Will QCF level 6 become the minimum?
I’m not sure many people watching FSA duo Hector Sants and Sheila Nicoll at this week’s Treasury select committee session would be confident in predicting that QCF level 4 will remain the benchmark for IFAs over the longer term.
Responding to a question about whether the qualification benchmark is likely to increase further in the future, the pair appeared to exchange knowing smiles before Sants suggested there were no “formal plans” to increase standards further (emphasis on formal).
The session is available to watch on the Parliament website here (fast forward to 15:26:30 to view the exchange) so you can judge for yourself.
Sants goes on to repeat previous FSA assertions that the issue will be kept under review.
There are currently 2,335 chartered financial planners and the CII estimates a further 9,000 are working towards chartered status. The IFP has 905 certified financial planners, although there is a some cross-over between chartered and certified.
It would be great to hear a bit more from the FSA about the huge amount of hard work taking place among advisers training up to level 4 and the large numbers now moving on to level 6.
Hopefully, one of the lessons the FSA learns from the RDR is that it is better to work hand in hand with the sector to improve standards and that any future regulatory intervention in this area is more focused on incentives rather than sticks.
Elsewhere, it was pretty shocking to hear that neither of the pair could provide figures for how many advisers were over 60. Whatever your view on the RDR, most would agree that examinations are a particularly sensitive issue for many older advisers.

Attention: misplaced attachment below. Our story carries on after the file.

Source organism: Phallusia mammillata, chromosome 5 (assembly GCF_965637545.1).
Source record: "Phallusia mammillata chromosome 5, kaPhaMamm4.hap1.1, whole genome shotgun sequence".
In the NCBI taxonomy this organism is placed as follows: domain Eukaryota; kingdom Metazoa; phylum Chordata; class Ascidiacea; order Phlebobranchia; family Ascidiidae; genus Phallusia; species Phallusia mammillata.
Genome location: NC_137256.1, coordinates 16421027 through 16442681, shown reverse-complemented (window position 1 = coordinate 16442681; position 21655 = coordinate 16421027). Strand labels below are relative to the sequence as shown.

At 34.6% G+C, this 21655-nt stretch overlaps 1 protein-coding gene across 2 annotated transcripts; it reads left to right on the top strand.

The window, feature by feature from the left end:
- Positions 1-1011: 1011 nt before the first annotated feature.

Although lots of older advisers have passed or in the process of passing the exams there are a significant number who are very unhappy with being forced to abide by the new requirements.
The majority of anger I hear about RDR qualifications comes from a specific demographic. As Labour MP George Mudie points out in the session, many older advisers who only plan to remain in the industry for a few years feel outraged at having to gain higher qualifications.
When appearing in front of a Parliamentary committee which has been heavily lobbied by large numbers of older advisers you would expect senior FSA staff to be fully aware of the numbers affected.
These figures are central to any debate about grandfathering, which Sants admitted was finely balanced, or indeed any further pragmatism from the regulator over the RDR. It is worrying they were not in the minds of Sants and Nicoll when questioned by MPs.
Sants told MPs he would be happy to hear suggestions from the committee about areas where a majority of people would ask the regulator to rethink policy.
One area I would suggest is the current cliff edge deadline of January 2013. The FSA needs to take a more reasonable approach to advisers who may not hit the deadline.
One proposal could be a lower share of regulatory fees for anyone with the required qualification by January 2013 before a further deadline in the future when QCF level 4 would become the minimum standard. The regulator should also look again at sunset clauses for older advisers looking to leave the industry in the next few years.
Throughout the passage of the RDR the FSA has been pretty reckless in its lack of concern about the number of advisers remaining in the industry. It should be looking to encourage as many advisers as possible to gain higher qualifications and to continue to look after their clients whilst being more understanding of the situation facing older advisers.
Perhaps a little pressure from the TSC could see the regulator have another think about what it is looking to achieve from the RDR.
Paul McMillan is the editor of Money Marketing- follow him on twitter here